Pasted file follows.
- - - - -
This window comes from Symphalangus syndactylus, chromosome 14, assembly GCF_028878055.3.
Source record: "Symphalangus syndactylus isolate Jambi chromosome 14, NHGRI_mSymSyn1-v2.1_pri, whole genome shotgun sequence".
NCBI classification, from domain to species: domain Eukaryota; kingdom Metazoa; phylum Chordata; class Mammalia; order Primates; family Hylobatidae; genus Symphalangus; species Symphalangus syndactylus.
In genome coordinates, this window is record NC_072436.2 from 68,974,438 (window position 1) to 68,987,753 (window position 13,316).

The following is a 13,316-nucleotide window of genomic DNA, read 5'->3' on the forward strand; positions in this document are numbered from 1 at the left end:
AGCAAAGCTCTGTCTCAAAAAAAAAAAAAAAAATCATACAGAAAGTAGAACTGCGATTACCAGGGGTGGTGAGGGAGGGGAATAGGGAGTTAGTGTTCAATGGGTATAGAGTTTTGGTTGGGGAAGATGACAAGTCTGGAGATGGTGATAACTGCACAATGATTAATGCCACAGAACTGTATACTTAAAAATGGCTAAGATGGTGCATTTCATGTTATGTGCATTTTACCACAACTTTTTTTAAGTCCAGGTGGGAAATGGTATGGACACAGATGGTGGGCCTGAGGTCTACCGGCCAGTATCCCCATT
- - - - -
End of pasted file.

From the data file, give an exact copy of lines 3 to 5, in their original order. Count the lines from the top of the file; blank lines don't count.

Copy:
NCBI classification, from domain to species: domain Eukaryota; kingdom Metazoa; phylum Chordata; class Mammalia; order Primates; family Hylobatidae; genus Symphalangus; species Symphalangus syndactylus.
In genome coordinates, this window is record NC_072436.2 from 68,974,438 (window position 1) to 68,987,753 (window position 13,316).

The following is a 13,316-nucleotide window of genomic DNA, read 5'->3' on the forward strand; positions in this document are numbered from 1 at the left end: